Colombo: A total of 176 children have lost either one or both of their parents during the Easter Sunday attacks that killed 258 people, a media report quoted the head of Sri Lanka’s Catholic Church as saying. A total of 7 suicide bombers carried out a series blasts that targeted three churches and luxury hotels in Sri Lanka on April 21. The attacks injured 500 people. One hundred and seventy six children have lost either both or one of their parents in the bombings that took place on April 21. The church is focusing on these groups to help them recover and return to normalcy,” Cardinal Malcolm Ranjith was quoted as saying by the Daily Mirror on Monday. Also Read – Merkel warns UK Brexit deal ‘unlikely’ without compromise: London He made these comments on his visit to Rome last week. He said the church will not concentrate on the renovation of churches damaged in the blasts as the government has undertaken that task. The blasts targeted St Anthony’s Church in Colombo, St Sebastian’s Church in the western coastal town of Negombo and another church in the eastern town of Batticaloa around 8.45 am (local time) as the Easter Sunday mass were in progress. The Lankan government announced that all the damaged churches will be completely repaired by the government. He said that during his visit, he briefed Pope Francis about what happened and what the church was doing to rebuild the lives of those affected by the carnage. I provided the Pope with DVDs on the Easter Sunday attacks, the Cardinal said.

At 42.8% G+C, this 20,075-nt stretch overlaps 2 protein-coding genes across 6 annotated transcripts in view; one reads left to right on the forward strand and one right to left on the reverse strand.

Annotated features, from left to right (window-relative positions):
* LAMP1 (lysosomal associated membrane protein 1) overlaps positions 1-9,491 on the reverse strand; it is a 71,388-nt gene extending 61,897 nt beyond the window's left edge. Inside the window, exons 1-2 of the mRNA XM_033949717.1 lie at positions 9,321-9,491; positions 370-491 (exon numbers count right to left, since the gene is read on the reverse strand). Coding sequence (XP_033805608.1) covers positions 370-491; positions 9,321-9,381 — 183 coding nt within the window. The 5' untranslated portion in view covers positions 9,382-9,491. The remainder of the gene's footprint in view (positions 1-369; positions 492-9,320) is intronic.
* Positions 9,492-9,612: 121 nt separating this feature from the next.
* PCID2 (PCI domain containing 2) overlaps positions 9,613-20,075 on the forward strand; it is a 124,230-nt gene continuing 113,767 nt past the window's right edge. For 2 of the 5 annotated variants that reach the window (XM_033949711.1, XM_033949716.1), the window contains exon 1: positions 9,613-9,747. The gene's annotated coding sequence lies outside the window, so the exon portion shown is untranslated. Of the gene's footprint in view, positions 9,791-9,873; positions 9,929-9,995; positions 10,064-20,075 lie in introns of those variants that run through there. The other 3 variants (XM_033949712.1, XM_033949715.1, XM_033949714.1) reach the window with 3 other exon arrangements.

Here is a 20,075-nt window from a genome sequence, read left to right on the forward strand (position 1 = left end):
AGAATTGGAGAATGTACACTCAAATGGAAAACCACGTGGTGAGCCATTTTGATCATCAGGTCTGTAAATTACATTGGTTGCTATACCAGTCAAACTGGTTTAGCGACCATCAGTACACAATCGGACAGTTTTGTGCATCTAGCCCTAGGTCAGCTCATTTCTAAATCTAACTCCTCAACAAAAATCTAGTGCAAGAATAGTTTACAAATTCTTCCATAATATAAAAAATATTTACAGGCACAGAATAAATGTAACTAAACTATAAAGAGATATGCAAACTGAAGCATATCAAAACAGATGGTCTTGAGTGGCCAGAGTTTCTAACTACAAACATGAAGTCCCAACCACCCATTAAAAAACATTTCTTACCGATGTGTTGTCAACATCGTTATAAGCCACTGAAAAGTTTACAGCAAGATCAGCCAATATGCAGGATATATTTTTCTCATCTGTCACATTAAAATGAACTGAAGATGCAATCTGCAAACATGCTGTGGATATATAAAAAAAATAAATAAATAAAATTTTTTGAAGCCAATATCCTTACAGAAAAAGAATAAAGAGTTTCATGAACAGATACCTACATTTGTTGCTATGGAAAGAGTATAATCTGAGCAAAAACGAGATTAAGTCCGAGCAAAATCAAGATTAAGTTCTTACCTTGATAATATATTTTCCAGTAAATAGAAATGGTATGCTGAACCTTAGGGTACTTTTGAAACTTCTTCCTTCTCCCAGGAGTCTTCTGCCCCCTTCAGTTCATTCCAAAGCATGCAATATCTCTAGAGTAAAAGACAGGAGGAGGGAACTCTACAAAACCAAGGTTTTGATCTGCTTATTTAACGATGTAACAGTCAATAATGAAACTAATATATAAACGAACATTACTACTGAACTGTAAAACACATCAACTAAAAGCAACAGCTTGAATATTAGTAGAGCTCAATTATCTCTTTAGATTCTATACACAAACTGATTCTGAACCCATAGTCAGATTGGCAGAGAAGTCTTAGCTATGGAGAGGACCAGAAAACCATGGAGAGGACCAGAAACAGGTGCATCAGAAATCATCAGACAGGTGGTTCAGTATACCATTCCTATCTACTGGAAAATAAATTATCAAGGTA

The talks are being held in the Nigerian capital of Abuja in an effort to end nearly two years of fighting between Government forces, pro-government militias and rebels that has killed some 180,000 people and displaced 2 million others in the western Darfur region.The UN Mission in Sudan (UNMIS) said today the incidence of sexual- and gender-based violence in and around camps for internally displaced persons (IDPs) remains a matter of concern throughout Darfur, with cases being reported regularly.This week saw two instances of kidnapping of village women in the Masteri and Geneina areas with up to 12 women abducted. Insecurity around Kalma continues, in the absence of intensive police patrolling, UNMIS added. Meetings between IDP leaders and government security forces are giving some hope that the situation may soon improve.In southern Sudan, where a peace agreement in January ended a separate two-decades-long conflict between the Government and rebels, a massive UN-supported measles immunization campaign which was due to start in Western Equatoria state on 21 November has been postponed because of inter-ethnic fighting in the state capital of Yambio.The campaign, which aims to immunize about 4.5 million children between 6 months and 15 years of age by next year, will begin instead in the Southern Sudanese capital of Juba on 25 November, according to UNMIS.Measles vaccination coverage in Southern Sudan is very low and outbreaks common, leading to many avoidable child deaths. Local and international staff preparing for the campaign were among more than 100 UN and non-governmental organization (NGO) staff temporarily relocated from the Yambio area yesterday due to violence.